Grinning sympathetically, Damien asked, “I can take this off, then?”, indicating with his thumbs the suit jacket he hadn’t even been able to get over his shoulders, so tight had it been.

“Take it all off,” Alicia moaned.

“Hey—watch yourself,” Damien said, stepping behind the screen where a dresser helped undress him. “You have to buy me dinner first.”

“And send you to the Mike Pence Conversion Therapy program,” she shouted to him.

“Or sprout a cock!”

“That may be more likely than turning a gay guy straight,” Alicia mused. “By the way. . .I didn’t want to ask in front of Levi. . .”

“Here we go. . .” Damien exhaled loudly.

“But what happened between you and Federico? I really liked you two together.”

Damien pulled on his own pants and dismissed the dresser. “Yeah, I liked him and me together, too,” Damien explained. “Unfortunately, Federico liked us together and us and a stranger together and Federico and any WeHo whore together and so on and so on. And, funny thing is. . .” He pulled his tee shirt on. “I like to know I’m not gonna catch something from my lover’s disloyal cock.”

“Oh, I’m sorry. I didn’t know.”

“Apparently you’re the only one. I was blessed with a loyal circle of friends,” Damien said. “Most of whom sucked off Federico’s big Latin dick.”

“Are you serious?”

“Oh, yeah. Serious and still bitter about it. Anyway, fuck him and I hope he gets deported. Nothing like living up to that old stereotype of the Latin lover. Latin Lover? Fuck that bullshit. Latin Lover isn’t as romantic as it may sound.”

He took his shoes out to the chairs where Alicia and the wardrobe designer had been sitting and took the designer’s now-vacant chair.

“So, Levi? How do you feel about him?”

Damien stopped tying his shoes to look at her. “Lucky. God damned lucky.”

She smiled–but he caught the look that unintentionally paired with the smile.

“Don’t be one of those, Alicia.”


“One of those people who once they make it in the business start walling off those who haven’t.”

“I didn’t say shit, Damien.”

“He’s not in the business, he doesn’t want to be in the business, and he’s not using me to get into the business.”

“It isn’t always about getting in the business, you know—”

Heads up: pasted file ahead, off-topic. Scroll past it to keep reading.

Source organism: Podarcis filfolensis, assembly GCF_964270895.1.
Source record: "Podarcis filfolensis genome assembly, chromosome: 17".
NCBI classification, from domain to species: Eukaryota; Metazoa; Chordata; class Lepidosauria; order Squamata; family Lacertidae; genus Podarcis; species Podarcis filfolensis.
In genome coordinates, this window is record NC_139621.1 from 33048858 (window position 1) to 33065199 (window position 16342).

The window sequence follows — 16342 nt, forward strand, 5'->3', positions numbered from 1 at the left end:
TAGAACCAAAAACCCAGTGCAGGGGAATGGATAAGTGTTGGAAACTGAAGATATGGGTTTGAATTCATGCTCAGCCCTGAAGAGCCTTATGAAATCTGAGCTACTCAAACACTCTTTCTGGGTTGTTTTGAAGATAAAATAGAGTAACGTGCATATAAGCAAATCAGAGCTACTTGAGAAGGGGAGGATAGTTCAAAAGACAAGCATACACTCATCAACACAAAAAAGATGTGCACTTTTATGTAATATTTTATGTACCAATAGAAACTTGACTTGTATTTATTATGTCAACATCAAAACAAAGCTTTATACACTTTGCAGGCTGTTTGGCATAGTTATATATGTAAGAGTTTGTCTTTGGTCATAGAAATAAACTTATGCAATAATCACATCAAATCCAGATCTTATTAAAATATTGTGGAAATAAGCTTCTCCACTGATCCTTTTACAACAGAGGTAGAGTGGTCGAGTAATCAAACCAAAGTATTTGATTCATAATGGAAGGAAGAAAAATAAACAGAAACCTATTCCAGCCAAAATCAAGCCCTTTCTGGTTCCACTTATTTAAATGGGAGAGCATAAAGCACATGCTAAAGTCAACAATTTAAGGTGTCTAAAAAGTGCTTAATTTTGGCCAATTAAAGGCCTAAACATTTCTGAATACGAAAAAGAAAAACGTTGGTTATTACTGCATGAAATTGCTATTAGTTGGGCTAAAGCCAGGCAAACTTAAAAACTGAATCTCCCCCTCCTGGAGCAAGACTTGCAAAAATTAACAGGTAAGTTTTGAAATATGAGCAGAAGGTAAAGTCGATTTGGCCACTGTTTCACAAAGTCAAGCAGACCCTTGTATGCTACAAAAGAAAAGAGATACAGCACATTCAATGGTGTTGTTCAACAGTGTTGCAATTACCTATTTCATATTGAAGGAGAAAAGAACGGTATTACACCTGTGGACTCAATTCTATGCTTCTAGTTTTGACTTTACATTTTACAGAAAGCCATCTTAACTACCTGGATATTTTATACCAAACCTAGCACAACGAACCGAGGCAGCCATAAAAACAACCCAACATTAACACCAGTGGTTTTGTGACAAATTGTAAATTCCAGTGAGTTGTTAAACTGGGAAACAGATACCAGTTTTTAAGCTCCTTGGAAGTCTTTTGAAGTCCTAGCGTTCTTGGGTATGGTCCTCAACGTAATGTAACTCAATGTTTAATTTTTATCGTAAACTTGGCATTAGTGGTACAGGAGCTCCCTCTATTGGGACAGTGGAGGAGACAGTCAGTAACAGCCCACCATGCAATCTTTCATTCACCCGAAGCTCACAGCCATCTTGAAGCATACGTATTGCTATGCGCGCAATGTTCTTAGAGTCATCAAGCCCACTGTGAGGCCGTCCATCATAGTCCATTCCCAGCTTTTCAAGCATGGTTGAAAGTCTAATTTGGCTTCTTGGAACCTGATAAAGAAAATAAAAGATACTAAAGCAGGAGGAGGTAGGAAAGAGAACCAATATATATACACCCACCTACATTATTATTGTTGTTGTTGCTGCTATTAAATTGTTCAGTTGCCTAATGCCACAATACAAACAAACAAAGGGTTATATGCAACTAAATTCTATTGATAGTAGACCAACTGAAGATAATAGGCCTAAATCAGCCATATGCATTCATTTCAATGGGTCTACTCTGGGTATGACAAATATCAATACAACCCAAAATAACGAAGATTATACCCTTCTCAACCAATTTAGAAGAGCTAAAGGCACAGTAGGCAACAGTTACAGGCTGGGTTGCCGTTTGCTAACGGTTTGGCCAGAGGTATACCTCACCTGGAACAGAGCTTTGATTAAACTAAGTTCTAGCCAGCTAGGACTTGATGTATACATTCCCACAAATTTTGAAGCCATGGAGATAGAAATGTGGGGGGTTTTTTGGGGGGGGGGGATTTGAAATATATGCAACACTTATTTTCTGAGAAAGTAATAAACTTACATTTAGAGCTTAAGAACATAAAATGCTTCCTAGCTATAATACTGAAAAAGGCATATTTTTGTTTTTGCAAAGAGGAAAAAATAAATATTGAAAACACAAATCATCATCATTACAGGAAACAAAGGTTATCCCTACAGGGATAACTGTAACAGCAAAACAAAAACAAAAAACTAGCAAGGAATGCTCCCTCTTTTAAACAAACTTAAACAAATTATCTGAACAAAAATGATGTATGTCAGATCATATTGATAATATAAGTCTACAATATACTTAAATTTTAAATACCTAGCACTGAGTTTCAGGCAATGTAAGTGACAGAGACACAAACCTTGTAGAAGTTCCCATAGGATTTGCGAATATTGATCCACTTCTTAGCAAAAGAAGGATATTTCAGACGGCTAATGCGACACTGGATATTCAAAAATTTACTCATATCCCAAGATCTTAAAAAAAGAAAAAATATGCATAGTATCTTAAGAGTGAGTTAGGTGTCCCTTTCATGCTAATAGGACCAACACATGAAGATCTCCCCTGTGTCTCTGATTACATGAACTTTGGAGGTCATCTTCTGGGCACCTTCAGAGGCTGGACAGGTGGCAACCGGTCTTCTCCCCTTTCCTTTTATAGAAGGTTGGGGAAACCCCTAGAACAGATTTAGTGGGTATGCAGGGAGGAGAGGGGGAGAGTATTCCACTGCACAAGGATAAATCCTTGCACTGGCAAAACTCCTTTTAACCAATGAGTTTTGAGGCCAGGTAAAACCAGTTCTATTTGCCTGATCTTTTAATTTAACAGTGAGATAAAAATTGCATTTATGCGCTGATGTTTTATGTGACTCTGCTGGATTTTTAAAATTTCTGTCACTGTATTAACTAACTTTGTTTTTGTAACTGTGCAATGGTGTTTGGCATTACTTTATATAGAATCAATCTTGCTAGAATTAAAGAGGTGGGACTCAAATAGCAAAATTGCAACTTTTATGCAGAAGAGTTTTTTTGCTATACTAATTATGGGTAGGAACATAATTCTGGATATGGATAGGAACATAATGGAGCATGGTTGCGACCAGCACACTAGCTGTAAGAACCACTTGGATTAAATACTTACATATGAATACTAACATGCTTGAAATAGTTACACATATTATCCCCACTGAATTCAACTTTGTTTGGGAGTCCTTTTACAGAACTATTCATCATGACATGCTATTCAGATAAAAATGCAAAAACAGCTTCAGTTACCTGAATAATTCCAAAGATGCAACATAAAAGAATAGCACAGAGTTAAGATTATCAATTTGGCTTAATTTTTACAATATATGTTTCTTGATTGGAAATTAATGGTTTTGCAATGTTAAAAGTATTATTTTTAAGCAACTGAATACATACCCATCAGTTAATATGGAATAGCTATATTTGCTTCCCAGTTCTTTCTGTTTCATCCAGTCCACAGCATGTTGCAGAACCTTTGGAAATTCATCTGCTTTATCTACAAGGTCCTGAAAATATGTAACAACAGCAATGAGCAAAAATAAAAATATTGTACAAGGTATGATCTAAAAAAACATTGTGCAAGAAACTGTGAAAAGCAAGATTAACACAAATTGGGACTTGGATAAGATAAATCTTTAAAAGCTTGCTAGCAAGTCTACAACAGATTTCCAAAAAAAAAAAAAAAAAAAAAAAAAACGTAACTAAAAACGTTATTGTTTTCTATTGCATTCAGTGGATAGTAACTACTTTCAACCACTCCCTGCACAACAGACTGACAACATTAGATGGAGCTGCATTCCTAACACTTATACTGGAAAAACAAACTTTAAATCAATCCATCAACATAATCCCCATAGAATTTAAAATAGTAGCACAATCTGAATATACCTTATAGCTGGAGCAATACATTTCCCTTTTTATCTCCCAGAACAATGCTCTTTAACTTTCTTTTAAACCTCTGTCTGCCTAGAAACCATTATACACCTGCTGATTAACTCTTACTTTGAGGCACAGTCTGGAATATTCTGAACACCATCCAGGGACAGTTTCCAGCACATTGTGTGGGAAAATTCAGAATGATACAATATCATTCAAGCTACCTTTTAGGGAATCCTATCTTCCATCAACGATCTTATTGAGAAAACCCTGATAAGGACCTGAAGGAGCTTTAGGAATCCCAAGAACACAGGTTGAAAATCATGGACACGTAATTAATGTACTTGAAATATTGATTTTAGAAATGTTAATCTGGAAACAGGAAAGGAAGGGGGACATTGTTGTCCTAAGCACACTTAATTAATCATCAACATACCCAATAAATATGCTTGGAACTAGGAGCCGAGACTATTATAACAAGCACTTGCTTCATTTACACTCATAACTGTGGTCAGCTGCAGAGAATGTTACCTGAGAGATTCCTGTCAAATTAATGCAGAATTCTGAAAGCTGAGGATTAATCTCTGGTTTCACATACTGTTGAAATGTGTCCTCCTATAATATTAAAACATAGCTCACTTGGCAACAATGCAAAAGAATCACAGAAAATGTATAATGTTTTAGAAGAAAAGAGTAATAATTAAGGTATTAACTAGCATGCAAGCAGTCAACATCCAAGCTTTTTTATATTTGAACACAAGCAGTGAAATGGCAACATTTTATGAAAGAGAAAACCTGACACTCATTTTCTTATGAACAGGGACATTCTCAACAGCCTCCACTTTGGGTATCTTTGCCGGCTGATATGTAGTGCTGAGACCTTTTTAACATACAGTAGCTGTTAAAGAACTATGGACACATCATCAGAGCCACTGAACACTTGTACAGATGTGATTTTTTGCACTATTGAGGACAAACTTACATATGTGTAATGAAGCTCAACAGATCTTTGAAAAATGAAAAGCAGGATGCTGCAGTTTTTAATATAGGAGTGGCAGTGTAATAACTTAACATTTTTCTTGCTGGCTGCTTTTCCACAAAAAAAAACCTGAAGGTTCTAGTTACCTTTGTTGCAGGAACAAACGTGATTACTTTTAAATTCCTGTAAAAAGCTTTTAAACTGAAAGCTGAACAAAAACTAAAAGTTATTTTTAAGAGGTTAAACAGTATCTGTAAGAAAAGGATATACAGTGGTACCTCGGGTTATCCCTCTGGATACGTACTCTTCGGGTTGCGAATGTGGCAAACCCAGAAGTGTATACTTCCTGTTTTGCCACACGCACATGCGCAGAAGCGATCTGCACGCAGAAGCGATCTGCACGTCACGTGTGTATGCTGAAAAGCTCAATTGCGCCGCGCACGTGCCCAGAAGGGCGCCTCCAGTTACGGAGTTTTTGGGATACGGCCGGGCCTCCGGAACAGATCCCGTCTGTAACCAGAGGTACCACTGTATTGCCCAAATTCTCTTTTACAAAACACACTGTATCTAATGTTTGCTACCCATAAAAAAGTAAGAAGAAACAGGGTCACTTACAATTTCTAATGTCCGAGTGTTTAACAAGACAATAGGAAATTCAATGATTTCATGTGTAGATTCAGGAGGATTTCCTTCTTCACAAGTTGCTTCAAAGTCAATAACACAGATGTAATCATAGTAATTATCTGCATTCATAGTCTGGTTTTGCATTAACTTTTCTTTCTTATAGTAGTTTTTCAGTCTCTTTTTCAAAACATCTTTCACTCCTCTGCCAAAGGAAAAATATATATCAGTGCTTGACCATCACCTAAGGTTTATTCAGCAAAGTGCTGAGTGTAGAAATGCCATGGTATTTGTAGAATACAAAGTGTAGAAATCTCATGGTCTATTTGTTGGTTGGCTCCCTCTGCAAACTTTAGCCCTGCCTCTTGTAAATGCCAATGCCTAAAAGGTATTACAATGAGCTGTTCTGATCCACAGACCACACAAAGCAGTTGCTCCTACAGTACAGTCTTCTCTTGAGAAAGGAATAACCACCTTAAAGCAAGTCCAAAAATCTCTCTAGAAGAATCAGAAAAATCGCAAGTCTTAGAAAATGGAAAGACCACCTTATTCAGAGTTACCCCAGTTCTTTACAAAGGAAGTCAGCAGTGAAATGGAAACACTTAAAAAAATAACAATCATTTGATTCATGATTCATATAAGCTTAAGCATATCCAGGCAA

“Money? I’m not worried about him being after that, either. Do you really think I’m so unattractive and shitty that he can’t actually like me for me?”

“Of course he can like you for you.”

“Then don’t turn this into one of those He-isn’t-good-enough-for-you-because-he-doesn’t-have-an-Oscar lectures. There are many good people who have no interest in what we do.”

“I’m not saying that. I like Levi. A lot. I was only asking about Federico. Levi looks. . .” she searched momentarily. “Sweet.”

“And?” He knew something else was coming.

“Don’t take this the wrong way, Damien. Please.”

“No, tell me.” He may have welcomed her criticism with his words but his body posture told her to tread carefully.

“Wounded. He seems very wounded and nervous and—”

“He’s been through a lot.”

“And you’re a caretaker. Do you really need to be taking care of someone?”

“He takes care of me, too. It is not one-sided.” Damien sighed and flipped his phone to the camera gallery. “And if he seems—”


“He is. He has scars from bullets.”

“I mean. . .emotionally. He looks so fragile, Damien. His hands shake and—”

“He was very nervous about meeting you.”

“Why be nervous about meeting me?”

“Because I told him you were one of my favorite people and—”

“Aw! Am I?” she cooed.

He kissed her forehead. “Yes. And he wanted you to like him. He was terrified. Plus, he had to tell you about Atlanta. He was afraid you’d think he was a misogynist pig telling you, of all people, how to make a movie.”

“I didn’t take it that way. He had a point, a point every single person who saw that script—myself included!—should have caught. The writer’s working on that, by the way. We may change the sequence to a Miami hurricane.”

“Miami?  A hurricane?”

“If it’s in the budget.”

“Story by dollars,” Damien sighed, nervously. “Don’t let the bottom line cause this to be a mistake on our resumes, Ali.”

“My name’s on this thing, too.” She told him. “We’ll make a change that works and the picture will be unassailable.” She hesitated. “Back to topic. . .How will Levi handle you being gone for two months?”

“Levi,” Damien told her, “Will be coming to Atlanta every week on his weekends.”

“What do you like about him most?” she asked. “I like him but I want to know what you see in him.”

He didn’t have to think. He knew.